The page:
Dave Upthegrove is the chair of the King County Council and is running statewide for Commissioner of Public Lands.


  1. “A single Douglas fir (the predominant species in our region) can capture roughly 40 pounds of carbon dioxide in its 100th year and over 2,000 pounds over its lifetime.” Those numbers seem low. Fast growth and pest resistance make Douglas-fir a carbon-storage champion. The German carbon-offset NGO For Tomorrow reports that one tree absorbs 3717 kg (7,434 pounds) in its first 80 years, consistent with others’ calculations. And since coastal Doug firs can easily live 600 to 800, sometimes 1,300 to1,400, years, there’s a whole lot of carbon to be sucked up after 80.
    Climate change and wildfire are of course wild cards. But the case for preserving “legacy forests” is even better than you think!

  2. Well said Dave! We need to keep legacy forests standing and storing their massive amounts of carbon, in order to secure a livable climate.

  3. As the furthest downballot statewide office, Lands Commissioner has too often been viewed by ambitious politicos as a mere steepingstone to bigger and better things. We have had some good ones, like Peter Goldmark and Jennifer Belcher, but also some, like the present office holder Hilary Franz, who seems to have done nothing of note other than cast greedy eyes toward the Governor’s mansion.

    But perhaps that’s being a little hard on Franz. In the waning days of her tenure, she has finally gotten serious and is pouring her energies into adding Smokey Bear to the menu of Washington license plates. Finally, a cause to fire the passions of the most jaded cynics!

    Dave Upthegrove, should he move into the Lands Commissioner office, will likely join the ranks of its well remembered occupants like Goldmark, Belcher and Brian Boyle. Upthegrove has long been involved in all kinds of forest issues, which have been a particular interest of his in the legislature as well as the county council. He has walked the talk, and always been the kind of person who actually shows up to talk, and help, on tree issues both around the picnic table and out in the woods.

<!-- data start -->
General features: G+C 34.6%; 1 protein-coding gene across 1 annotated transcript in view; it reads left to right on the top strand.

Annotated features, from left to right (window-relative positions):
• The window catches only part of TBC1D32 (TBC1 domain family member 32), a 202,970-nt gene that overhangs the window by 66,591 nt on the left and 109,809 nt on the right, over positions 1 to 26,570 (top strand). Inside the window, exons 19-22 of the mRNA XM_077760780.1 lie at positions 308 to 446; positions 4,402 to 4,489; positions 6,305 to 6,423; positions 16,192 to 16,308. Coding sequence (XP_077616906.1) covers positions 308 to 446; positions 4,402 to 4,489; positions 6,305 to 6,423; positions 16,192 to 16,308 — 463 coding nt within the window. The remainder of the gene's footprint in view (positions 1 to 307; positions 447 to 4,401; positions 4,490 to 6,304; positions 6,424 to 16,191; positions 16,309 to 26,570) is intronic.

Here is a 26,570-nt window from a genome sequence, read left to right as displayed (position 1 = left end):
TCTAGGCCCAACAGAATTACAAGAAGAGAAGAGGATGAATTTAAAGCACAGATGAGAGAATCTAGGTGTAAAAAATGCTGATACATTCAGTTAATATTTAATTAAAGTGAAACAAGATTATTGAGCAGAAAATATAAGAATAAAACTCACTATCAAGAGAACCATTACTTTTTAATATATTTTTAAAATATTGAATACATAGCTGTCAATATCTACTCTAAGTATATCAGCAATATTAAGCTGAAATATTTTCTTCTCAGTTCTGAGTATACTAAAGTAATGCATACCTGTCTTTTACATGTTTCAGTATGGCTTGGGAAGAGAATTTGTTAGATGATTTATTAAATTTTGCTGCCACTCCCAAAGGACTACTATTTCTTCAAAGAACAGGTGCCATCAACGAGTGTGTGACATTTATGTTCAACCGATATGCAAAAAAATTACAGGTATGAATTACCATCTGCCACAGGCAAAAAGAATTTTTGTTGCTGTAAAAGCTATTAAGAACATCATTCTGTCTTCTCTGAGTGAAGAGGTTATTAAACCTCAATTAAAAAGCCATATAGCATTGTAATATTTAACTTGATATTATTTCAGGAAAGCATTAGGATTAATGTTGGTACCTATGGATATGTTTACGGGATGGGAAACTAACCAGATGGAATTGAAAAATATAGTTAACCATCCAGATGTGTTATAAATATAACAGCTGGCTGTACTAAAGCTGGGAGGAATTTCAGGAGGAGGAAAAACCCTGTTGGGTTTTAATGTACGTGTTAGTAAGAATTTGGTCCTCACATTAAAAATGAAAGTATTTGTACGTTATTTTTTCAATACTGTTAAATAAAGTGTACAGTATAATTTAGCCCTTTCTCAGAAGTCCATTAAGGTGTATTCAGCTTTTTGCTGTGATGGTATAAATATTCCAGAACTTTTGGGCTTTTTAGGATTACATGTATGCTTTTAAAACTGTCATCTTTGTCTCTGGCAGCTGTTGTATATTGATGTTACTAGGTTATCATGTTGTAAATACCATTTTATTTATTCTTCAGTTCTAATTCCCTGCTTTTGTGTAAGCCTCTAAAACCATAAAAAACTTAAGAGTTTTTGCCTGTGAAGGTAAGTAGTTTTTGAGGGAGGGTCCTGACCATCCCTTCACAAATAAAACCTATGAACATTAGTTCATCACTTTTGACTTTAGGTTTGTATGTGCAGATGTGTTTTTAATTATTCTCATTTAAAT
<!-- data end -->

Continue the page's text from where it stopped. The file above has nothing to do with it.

After eight years of Franz, the state and that office rather desperately need someone who really thinks and knows about trees. Those legacy forests on state lands are among our few examples left of natural forests. Planted, so to speak, by the hand of God rather than an underpaid someone hurriedly doing piece work with a bag of artificially cultured or cloned “supertrees.” Franz has done nothing but ignore legacy forests as they have continued to fall.

    It’s been well proven that big old trees directly affect local climates by combing rain out of the clouds. There are innumerable reasons to not cut down old natural forests, such as watersheds and fish, and countless species, some of which are still just being discovered. As well as that certain something, never seen in artificial tree plantations, that is impossible to define – but you immediately “know it when you see it.”

    It’s high time that the voters choose a real tree lover for this important office rather than just another steppingstoner.

  4. Good piece by Dave Upthegrove. The few remaining Legacy Forests are worth more if left standing. They are enormous reservoirs of stored carbon and they continue to sequester. They are critical habitat for numerous species. They play an outsized role in water quality and watershed health. If the State would stop cutting them all down we would eventually have more old growth forests again. Wouldn’t that be a great legacy?

  5. If a tree falls down in the forest, does it release carbon?

    Do unmanaged forests burn faster than managed forests?

    Is it easier to plant a tree than address real carbon cycle problems?

    Do many biosequestration activists fly or drive to conferences?


    Let’s do the right thing but not because its easy-to-do virtue signaling.